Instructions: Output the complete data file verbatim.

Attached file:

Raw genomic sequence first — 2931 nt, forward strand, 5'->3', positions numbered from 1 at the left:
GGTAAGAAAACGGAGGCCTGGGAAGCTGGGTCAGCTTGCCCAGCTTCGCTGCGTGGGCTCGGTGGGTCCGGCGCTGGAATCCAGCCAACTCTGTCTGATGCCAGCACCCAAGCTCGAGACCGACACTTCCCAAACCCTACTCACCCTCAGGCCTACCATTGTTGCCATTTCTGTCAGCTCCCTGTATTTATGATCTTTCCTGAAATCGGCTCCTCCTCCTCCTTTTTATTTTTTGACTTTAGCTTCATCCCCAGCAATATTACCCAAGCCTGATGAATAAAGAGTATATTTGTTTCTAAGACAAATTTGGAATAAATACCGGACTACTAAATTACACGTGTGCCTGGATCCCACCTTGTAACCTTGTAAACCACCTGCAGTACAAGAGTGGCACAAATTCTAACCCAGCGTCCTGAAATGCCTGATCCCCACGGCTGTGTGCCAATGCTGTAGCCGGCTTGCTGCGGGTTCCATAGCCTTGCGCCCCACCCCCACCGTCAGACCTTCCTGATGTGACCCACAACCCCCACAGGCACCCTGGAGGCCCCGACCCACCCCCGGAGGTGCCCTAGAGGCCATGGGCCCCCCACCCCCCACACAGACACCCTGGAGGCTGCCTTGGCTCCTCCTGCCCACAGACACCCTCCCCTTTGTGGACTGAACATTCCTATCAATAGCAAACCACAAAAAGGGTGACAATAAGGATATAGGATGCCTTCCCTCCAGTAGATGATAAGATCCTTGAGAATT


Raw genomic sequence first — 2931 nt, forward strand, 5'->3', positions numbered from 1 at the left:
GGTAAGAAAACGGAGGCCTGGGAAGCTGGGTCAGCTTGCCCAGCTTCGCTGCGTGGGCTCGGTGGGTCCGGCGCTGGAATCCAGCCAACTCTGTCTGATGCCAGCACCCAAGCTCGAGACCGACACTTCCCAAACCCTACTCACCCTCAGGCCTACCATTGTTGCCATTTCTGTCAGCTCCCTGTATTTATGATCTTTCCTGAAATCGGCTCCTCCTCCTCCTTTTTATTTTTTGACTTTAGCTTCATCCCCAGCAATATTACCCAAGCCTGATGAATAAAGAGTATATTTGTTTCTAAGACAAATTTGGAATAAATACCGGACTACTAAATTACACGTGTGCCTGGATCCCACCTTGTAACCTTGTAAACCACCTGCAGTACAAGAGTGGCACAAATTCTAACCCAGCGTCCTGAAATGCCTGATCCCCACGGCTGTGTGCCAATGCTGTAGCCGGCTTGCTGCGGGTTCCATAGCCTTGCGCCCCACCCCCACCGTCAGACCTTCCTGATGTGACCCACAACCCCCACAGGCACCCTGGAGGCCCCGACCCACCCCCGGAGGTGCCCTAGAGGCCATGGGCCCCCCACCCCCCACACAGACACCCTGGAGGCTGCCTTGGCTCCTCCTGCCCACAGACACCCTCCCCTTTGTGGACTGAACATTCCTATCAATAGCAAACCACAAAAAGGGTGACAATAAGGATATAGGATGCCTTCCCTCCAGTAGATGATAAGATCCTTGAGAATT